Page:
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Nicaraguan Coffee from the Pacific Region

All coffee are not created equal

Coffee was first introduced to Nicaragua in 1796 as a decorative plant. By 1824 it developed into an agricultural crop in the province of Carazo and later, in the province of Managua. Nicaragua’s first coffee cherries were planted on the Pacific’s plain mesa, presently known (la cuarta region) the fourth region, politically reference, these areas possess rich volcanic soils, a humid tropical forest climate, and lush vegetation, including a great variety of birds and great Ecosystem.The three primary geographic regions of Nicaragua are: the Pacific plains, central northern mountains and the Atlantic coastal lowlands, the rainy season begins in May and ends sometime in December. Coffee cherries are generally harvested from October through February.

Our Coffee History





We started reforestation and planting coffee the old tradition, shade grown and unique seed Caturra Arabica coffee, the same type my ancestors planted on their fields. . .Now I’m the fourth generation that own the land but the First generation that produce coffee, processing from the beginning to the end, from seedbed, planting, pulping, fermenting, drying, selecting, threshing, roasting and grinding, and the last but not least packing fresh coffee in each bag for your enjoyment, from our crop to your cup.

The Basics of Coffee Production


The two most important species of coffee are Coffea Arabica (Arabica coffee), which accounts for over 70% of world production, and Coffea Canephora (Robusta coffee). Arabica is grown throughout Latin America, including Nicaragua, in Central and East Africa, in India and to some extent Indonesia. Robusta is grown in west and Central Africa, South-East Asia and Brazil. Arabica coffee is considerably higher quality and value Coffee must be picked and dried, either by the dry or wet methods. These beans are known as green coffee. The dry method, also known as the natural method, requires little machinery. First the cherries are sorted and cleaned, often by hand, then laid out in the sun for up to four weeks. It is very important not to over-dry the cherries. The dried cherries are then stored in bulk before being taken to a mill for hulling, removing the outer shell of the cherry, sorting, grading and bagging.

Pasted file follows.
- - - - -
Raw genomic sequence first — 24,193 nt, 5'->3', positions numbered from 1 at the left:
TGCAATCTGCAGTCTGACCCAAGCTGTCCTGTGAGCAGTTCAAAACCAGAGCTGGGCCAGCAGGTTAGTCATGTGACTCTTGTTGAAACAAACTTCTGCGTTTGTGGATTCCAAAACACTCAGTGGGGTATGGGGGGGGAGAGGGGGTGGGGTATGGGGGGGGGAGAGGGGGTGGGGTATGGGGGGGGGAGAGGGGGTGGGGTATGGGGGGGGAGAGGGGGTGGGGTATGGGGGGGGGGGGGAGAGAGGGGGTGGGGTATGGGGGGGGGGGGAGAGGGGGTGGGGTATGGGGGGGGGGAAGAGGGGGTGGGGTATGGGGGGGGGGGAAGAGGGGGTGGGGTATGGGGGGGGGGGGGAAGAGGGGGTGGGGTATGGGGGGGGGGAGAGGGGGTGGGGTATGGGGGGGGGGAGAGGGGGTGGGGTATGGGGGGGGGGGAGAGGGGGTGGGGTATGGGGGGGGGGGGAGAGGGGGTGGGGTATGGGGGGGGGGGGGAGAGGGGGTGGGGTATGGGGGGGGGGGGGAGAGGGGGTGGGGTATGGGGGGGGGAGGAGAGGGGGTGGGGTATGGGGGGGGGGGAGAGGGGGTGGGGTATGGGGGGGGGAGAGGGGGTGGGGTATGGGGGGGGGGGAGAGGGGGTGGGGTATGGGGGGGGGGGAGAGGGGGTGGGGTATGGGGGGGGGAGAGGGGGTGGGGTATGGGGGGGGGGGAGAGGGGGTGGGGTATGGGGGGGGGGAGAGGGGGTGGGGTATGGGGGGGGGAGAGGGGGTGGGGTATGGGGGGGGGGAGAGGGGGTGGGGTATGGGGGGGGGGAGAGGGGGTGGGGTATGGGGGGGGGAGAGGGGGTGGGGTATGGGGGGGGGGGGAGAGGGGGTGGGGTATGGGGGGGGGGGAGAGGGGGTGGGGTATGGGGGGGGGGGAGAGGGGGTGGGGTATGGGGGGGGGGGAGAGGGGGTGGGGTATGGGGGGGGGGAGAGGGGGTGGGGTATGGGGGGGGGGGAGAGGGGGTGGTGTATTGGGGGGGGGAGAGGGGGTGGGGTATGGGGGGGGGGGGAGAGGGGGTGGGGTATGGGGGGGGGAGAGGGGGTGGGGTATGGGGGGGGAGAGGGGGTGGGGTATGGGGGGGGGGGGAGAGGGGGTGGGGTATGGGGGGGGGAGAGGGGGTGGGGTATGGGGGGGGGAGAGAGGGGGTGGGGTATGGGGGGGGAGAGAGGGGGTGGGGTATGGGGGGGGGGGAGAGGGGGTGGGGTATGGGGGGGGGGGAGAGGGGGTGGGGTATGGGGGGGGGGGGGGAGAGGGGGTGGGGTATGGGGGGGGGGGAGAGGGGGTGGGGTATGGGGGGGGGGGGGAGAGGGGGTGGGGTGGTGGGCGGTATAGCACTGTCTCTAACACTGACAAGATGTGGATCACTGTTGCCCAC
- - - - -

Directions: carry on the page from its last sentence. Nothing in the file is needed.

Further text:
Coffee culture and commerce in Nicaragua

Today coffee also supports the 45,334 families that own and operate small farms. These are important contributions in a country of six million with close to a 50% unemployment rate. Ninety five percent of Nicaragua’s coffee cultivation is considered “shade grown”. Farmers cultivate shade coffee under the canopy of native and exotic trees. These trees and the farmers’ management practices help sustain ecosystem services such as biodiversity, soil, and water conservation. As Nicaragua’s environment suffers high rates of deforestation, soil erosion and water contamination, the 108,000 hectares of coffee land become increasingly important for their production of environmental services.

An estimated 95% of Nicaragua’s coffee farmers are micro and small-scale producers. The family is the primary source of labor on these farms.

We can home deliver to all contiguous USA, approximate 10 business days.